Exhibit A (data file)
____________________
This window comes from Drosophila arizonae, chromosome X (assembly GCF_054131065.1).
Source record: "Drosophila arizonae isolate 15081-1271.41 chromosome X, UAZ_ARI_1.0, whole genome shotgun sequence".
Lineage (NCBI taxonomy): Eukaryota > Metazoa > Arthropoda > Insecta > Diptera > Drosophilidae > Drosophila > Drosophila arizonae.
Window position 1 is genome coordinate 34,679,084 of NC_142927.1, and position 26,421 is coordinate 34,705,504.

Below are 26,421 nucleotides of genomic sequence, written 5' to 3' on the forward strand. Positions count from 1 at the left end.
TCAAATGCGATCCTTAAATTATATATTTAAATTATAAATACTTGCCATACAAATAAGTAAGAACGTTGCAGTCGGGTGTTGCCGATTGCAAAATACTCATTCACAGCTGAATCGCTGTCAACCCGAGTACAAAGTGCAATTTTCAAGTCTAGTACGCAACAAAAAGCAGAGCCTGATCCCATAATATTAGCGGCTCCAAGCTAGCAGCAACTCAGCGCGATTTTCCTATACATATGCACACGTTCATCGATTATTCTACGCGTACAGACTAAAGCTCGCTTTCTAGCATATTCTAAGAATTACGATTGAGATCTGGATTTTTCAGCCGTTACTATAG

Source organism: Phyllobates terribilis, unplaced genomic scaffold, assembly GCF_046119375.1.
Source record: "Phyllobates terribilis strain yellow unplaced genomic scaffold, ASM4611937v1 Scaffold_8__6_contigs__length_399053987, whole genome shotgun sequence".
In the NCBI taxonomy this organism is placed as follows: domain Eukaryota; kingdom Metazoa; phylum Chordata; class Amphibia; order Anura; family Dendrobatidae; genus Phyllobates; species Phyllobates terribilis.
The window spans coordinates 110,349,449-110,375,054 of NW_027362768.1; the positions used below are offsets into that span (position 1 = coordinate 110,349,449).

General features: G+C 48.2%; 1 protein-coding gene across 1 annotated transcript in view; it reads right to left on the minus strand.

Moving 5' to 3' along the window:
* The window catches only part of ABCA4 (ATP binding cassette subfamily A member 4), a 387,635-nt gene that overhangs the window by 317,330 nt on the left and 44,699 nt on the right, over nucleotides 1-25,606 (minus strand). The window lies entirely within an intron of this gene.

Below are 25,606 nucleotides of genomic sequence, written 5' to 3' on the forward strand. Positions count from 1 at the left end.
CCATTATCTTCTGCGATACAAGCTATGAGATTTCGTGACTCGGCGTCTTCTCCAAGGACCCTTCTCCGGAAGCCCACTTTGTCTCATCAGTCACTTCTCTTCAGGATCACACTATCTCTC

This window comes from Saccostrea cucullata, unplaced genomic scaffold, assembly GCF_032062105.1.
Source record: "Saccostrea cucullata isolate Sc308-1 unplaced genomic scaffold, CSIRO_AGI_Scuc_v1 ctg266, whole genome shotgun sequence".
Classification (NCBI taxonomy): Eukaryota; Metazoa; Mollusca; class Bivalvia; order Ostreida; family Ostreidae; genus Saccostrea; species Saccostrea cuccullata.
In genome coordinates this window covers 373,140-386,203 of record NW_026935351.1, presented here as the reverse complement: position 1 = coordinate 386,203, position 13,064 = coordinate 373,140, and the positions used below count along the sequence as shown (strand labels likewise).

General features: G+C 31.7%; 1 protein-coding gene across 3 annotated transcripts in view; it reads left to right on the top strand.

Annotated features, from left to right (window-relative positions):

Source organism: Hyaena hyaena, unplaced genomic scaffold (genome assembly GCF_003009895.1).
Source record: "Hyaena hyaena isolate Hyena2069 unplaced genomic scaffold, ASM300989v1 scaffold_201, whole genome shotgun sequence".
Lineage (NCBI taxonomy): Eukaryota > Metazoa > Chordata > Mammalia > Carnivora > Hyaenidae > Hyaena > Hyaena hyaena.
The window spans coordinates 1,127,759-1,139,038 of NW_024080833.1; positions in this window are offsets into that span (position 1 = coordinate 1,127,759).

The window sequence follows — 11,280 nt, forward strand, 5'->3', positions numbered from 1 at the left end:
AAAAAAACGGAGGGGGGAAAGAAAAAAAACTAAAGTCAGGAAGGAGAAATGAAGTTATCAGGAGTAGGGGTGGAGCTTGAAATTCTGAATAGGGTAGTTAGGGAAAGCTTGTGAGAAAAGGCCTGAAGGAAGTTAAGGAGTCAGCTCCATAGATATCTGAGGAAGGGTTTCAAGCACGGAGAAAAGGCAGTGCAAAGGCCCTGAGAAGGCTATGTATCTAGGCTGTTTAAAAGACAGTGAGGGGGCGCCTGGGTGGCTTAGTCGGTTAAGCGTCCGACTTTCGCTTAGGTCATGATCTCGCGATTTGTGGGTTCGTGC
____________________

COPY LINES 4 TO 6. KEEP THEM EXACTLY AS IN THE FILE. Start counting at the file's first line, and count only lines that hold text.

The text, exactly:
Window position 1 is genome coordinate 34,679,084 of NC_142927.1, and position 26,421 is coordinate 34,705,504.

Below are 26,421 nucleotides of genomic sequence, written 5' to 3' on the forward strand. Positions count from 1 at the left end.
TCAAATGCGATCCTTAAATTATATATTTAAATTATAAATACTTGCCATACAAATAAGTAAGAACGTTGCAGTCGGGTGTTGCCGATTGCAAAATACTCATTCACAGCTGAATCGCTGTCAACCCGAGTACAAAGTGCAATTTTCAAGTCTAGTACGCAACAAAAAGCAGAGCCTGATCCCATAATATTAGCGGCTCCAAGCTAGCAGCAACTCAGCGCGATTTTCCTATACATATGCACACGTTCATCGATTATTCTACGCGTACAGACTAAAGCTCGCTTTCTAGCATATTCTAAGAATTACGATTGAGATCTGGATTTTTCAGCCGTTACTATAG